Fire BirdPerumal Murugan | Translated by Janani Kannan
294 pages|₹ 499
THE SENTENCE “As adults, however, it would seem that affection disappears and rightful heirship trumps everything else,” is voiced by Muthu, in Perumal Murugan’s latest and twelfth novel Fire Bird. This fact drives the book’s plot, and is also one of several uncomfortable truths that confronts the reader.
The novel, originally published as Aalandapatchi in 2012, has been translated from Tamil to English by Janani Kannan, and won the prestigious sixth JCB Prize for Literature on November 18. It is also the fifth translated novel to win the prize. Fire Bird is set in Tamil Nadu 60 years ago, and is centred around Muthu, born into a poor agrarian family. The novel illustrates the dark side of inheritance when Muthu’s parents divide their family land between their four sons, with the eldest seizing the lion’s share of soil and water, and leaving the youngest, Muthu, with a pittance. Disillusioned, Muthu soon ventures forth to find his own plot of land far away from his joint family, where he plans to settle with his wife and children. His travels with Kuppan, his in-laws’ lower-caste servant, in search of his ideal new site, take up much of the book.
Although Muthu and Kuppan find the site within the first few pages, it is evident their journey is only beginning. In fact, the book shifts back and forth in time, slowly unfolding the event which so abruptly transformed Muthu from being the cossetted youngest son and brother, to being the one with the least. The property division immediately creates discord, turning brother against brother and sending sisters-in-law and the mother-in-law into further disharmony. Murugan reveals how the hypocrisies in the patriarchal setup that prove the potential for the family split were always present.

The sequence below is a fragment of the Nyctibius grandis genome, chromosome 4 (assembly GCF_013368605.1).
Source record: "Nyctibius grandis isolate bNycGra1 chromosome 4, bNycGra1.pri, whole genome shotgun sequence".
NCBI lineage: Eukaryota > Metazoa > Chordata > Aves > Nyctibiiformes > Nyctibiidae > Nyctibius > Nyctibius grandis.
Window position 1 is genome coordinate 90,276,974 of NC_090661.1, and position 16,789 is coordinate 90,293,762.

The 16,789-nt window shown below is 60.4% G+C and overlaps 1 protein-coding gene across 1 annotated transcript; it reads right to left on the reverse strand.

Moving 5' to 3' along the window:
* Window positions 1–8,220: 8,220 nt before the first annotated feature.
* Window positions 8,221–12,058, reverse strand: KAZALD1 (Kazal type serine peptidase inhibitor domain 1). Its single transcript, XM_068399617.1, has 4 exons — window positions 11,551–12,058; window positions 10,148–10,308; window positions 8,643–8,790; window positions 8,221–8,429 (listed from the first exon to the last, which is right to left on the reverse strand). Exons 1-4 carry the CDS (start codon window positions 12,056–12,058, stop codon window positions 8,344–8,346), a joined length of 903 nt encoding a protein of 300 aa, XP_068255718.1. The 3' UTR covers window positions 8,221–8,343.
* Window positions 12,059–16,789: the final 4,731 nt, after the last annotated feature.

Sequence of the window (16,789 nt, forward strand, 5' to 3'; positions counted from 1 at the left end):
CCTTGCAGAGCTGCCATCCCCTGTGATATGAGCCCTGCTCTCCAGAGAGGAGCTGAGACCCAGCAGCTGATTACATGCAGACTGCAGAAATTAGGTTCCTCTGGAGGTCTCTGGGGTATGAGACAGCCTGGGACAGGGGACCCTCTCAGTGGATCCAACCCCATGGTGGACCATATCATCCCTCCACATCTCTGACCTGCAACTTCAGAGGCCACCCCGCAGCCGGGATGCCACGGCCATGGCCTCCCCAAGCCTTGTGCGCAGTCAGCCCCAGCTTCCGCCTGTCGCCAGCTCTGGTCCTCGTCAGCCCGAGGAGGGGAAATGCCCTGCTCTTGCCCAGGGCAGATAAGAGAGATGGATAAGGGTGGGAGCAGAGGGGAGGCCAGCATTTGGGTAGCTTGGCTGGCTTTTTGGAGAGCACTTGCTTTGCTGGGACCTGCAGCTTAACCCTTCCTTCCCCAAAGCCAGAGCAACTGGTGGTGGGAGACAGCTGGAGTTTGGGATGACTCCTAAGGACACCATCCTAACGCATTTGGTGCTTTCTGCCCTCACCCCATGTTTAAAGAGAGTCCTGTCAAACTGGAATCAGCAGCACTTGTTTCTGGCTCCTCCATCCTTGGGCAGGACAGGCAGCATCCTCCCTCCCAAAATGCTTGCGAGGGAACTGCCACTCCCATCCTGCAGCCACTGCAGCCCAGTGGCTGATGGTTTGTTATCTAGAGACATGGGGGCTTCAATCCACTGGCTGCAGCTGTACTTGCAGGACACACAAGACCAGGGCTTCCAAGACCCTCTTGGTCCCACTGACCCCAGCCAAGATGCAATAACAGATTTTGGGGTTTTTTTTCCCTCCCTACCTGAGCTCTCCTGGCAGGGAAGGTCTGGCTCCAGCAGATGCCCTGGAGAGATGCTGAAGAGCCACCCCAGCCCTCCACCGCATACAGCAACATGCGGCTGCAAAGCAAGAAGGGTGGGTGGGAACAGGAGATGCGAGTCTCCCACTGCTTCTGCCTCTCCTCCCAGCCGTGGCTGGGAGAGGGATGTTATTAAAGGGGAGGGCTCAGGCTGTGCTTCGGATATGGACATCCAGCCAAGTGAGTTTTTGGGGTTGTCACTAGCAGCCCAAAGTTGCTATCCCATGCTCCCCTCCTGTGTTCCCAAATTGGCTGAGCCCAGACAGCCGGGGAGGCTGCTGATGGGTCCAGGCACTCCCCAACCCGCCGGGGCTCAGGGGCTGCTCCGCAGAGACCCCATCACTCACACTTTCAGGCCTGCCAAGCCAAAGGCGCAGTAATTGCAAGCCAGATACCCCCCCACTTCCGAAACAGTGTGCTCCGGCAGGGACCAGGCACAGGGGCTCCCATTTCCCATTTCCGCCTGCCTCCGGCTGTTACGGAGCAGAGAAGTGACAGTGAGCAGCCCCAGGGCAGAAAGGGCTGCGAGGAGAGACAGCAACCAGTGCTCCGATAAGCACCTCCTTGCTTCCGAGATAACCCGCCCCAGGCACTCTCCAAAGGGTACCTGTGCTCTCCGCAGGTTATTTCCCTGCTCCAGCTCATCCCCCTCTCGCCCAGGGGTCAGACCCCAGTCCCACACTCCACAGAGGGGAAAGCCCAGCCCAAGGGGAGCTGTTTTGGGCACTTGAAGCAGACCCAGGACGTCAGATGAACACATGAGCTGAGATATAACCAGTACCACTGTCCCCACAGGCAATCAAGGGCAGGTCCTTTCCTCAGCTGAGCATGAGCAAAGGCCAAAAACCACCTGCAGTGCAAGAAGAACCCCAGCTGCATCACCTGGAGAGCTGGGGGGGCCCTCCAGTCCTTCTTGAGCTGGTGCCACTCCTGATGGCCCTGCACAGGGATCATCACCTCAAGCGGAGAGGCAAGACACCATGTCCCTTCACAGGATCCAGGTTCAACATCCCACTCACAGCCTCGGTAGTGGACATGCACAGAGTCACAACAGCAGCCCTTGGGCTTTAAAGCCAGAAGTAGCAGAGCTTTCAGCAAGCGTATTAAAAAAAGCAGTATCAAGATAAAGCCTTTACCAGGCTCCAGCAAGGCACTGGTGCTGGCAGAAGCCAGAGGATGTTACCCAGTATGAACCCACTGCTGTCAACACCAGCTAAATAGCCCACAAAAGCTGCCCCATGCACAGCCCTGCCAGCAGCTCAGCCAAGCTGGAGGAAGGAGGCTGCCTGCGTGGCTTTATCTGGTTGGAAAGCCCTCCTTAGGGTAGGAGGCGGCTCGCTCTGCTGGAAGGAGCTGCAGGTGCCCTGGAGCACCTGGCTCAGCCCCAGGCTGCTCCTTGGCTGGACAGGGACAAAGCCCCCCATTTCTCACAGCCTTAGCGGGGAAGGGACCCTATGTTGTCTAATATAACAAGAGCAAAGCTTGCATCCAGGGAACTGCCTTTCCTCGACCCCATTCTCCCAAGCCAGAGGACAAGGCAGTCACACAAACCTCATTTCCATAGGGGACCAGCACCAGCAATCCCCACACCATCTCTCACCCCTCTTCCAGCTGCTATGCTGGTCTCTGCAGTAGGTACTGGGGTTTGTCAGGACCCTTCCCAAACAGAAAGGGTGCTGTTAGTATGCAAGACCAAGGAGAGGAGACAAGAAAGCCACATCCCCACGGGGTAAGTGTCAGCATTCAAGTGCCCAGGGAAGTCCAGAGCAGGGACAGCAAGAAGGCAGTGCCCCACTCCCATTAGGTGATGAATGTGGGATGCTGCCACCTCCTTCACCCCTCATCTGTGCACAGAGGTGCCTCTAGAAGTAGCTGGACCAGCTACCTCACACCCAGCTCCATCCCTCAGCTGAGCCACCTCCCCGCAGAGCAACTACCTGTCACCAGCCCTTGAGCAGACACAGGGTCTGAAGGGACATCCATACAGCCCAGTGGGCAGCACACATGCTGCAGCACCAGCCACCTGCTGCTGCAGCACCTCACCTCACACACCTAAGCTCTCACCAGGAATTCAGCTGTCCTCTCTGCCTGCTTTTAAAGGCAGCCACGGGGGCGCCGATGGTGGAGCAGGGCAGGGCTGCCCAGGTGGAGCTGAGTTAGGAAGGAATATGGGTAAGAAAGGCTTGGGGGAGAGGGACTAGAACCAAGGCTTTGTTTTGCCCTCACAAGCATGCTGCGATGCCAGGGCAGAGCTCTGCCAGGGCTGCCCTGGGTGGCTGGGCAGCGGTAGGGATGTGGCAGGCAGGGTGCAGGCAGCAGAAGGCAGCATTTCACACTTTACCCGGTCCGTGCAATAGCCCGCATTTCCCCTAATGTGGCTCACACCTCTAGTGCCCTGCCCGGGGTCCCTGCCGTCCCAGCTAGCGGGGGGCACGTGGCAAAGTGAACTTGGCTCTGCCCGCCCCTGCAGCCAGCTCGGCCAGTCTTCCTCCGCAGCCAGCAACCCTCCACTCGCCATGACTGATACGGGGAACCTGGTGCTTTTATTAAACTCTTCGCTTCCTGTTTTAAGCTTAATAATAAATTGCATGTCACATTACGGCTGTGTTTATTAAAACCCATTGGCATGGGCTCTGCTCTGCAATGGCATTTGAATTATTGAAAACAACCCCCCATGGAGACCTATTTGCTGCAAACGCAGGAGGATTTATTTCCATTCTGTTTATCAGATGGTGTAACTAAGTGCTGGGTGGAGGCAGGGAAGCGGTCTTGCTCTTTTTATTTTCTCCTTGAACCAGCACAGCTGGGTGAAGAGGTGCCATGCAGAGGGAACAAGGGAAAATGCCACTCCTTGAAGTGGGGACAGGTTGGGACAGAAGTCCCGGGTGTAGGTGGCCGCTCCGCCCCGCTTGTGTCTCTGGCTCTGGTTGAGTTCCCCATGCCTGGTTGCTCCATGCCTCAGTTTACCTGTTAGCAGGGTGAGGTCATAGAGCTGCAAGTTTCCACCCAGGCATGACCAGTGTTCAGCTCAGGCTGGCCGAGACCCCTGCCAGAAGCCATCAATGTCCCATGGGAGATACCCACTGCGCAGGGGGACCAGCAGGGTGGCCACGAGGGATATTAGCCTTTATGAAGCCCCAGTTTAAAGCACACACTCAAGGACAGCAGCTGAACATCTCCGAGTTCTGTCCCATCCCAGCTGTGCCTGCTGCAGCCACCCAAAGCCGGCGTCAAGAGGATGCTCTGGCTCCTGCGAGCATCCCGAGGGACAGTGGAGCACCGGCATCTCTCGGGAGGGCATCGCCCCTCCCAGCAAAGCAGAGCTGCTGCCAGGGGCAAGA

Fire Bird also demonstrates how the continuing power of feudal relationships lies in the family, and how land can tear apart the closest bonds. Muthu has great difficulty moving beyond this. “It still hadn’t dawned on him that the times when he rode on his eldest brother’s shoulder… now belonged to the past.” His subsequent quest for a new permanence and stability can only be achieved by finding his own land. Land, all important for farmers, is a recurring theme in Murugan’s novels. It can be traced to his first novel, Rising Heat (1991). The themes of displacement and forced migration are also explored there, as they are in Fire Bird, and are portrayed through the struggles of ordinary families. At one point, Muthu despairingly wonders, “Where were we born and where do we die?”
The issue of caste, also found in his other books, is portrayed as bleakly here. The shackles of the caste system are clear as Kuppan is overly grateful and servile in return for Muthu’s kindness and consideration. Muthu also vividly remembers a pandal that served free food, but with inferior rice served at the back for the lower caste. Other themes such as the double standards of sexual violence are also explored when Muthu’s wife, Peruma, is assaulted by her older brother-in-law and her mother-in-law condones it. Peruma, the titular ‘Aalandapatchi’ or the Fire Bird, and the most sharply drawn character, repels the attack. Her mother-in-law gives her the name because of her sharp tongue, but the Fire Bird can also be a symbol of hope. Peruma constantly taunts and reproaches Muthu over their new circumstances, and proactively contributes to his finances. It is she who pushes Muthu to search for land for their own nuclear family away from her in-laws.
Fire Bird, like much of Murugan’s work, although powerful and fluidly written, is also painful and often difficult to read. The pace and its stark, grim narrative leave the reader constantly on edge and anticipating some disaster on every page. However, it is also characteristic of Murugan that there are moments of hope, along with acts of genuine selflessness. It also follows Murugan’s tradition of highlighting realities often unknown or unacknowledged, by modern urban readers, which they prefer to ignore.